BAGHDAD — Iraq has hanged 42 prisoners convicted of terrorism-related charges, including a woman, the Justice Ministry said Thursday, in Baghdad's latest use of capital punishment despite international appeals to have it abolished.
With violence mounting since April, the government defends the death penalty as a way to face down insurgents bent to destabilize the country. More than 5,000 people have been killed over the past six months, including nearly 200 so far in October.
Human rights groups have questioned trial procedures in Iraqi courts, alleging that some verdicts are based on testimony obtained by torture or forced statements against the accused.
The ministry said all 42 executed over the past two days were Iraqis convicted of "terrorist crimes, killing dozens of innocents in addition to other crimes aimed at destabilizing the country, causing chaos and spreading horror."
Sentences were appealed "more than one time and verdicts were reviewed by the judges of the Appellate Court to check accuracy," it added in its statement.
Hours after the Justice Ministry statement, the UN mission to Iraq, known as UNAMI, renewed its call "to adopt a moratorium on the implementation of all death sentences," in pursuant to UN General Assembly resolutions "with a view to the eventual abolition of the death penalty."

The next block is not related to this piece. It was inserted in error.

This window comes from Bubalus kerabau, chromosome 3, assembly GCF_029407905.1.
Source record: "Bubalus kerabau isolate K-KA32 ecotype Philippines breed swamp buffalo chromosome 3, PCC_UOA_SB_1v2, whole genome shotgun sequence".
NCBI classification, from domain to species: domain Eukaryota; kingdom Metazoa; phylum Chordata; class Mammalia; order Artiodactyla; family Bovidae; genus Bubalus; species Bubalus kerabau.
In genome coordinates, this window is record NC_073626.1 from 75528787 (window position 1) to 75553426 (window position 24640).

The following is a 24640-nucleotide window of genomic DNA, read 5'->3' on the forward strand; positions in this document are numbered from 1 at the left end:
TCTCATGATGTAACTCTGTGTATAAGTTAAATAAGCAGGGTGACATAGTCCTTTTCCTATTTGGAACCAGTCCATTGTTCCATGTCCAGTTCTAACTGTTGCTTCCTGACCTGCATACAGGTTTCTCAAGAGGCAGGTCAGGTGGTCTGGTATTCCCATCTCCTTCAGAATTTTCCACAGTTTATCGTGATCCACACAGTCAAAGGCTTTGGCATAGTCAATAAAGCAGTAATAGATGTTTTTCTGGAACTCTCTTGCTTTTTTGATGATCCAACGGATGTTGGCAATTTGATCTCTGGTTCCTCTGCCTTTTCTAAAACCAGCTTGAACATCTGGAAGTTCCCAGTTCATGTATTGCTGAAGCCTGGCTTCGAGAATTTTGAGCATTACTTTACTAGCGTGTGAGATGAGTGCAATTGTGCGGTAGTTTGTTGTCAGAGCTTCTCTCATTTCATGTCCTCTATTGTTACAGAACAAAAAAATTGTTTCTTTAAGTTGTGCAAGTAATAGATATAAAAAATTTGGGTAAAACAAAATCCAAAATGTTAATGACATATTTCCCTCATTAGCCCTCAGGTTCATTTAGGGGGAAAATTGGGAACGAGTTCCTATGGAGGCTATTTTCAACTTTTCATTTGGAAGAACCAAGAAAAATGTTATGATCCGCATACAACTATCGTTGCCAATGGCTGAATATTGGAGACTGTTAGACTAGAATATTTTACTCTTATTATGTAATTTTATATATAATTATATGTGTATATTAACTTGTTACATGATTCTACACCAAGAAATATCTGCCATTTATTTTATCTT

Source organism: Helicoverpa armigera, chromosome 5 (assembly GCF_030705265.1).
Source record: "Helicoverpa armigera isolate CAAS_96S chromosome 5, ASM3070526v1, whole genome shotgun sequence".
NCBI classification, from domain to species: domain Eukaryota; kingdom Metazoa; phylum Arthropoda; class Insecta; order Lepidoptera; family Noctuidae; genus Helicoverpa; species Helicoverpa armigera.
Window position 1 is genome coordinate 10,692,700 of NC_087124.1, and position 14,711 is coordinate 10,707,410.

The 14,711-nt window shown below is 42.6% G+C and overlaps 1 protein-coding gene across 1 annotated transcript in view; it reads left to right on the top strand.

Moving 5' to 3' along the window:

In 2011, Iraq was ranked fourth among the world's top five executioners after China, Iran, Saudi Arabia and the U.S., according to the London-based group Amnesty International. So far, it has executed 132 people this year.
Later Thursday, police said a bomb exploded in a commercial street in western Baghdad, killing three people and wounding eight others.
Gunmen also shot dead the owner of neighborhood generator in Baghdad's neighborhood of Ghazaliyah, they said. And in another attack, gunmen killed the owner of a car parts shop in eastern Baghdad, shooting him repeatedly with automatic rifles in front of his business.
Hospital officials confirmed the casualty figures. All officials spoke on condition of anonymity because they are not authorized to talk to media.
Associated Press Writer Sameer N. Yacoub contributed.
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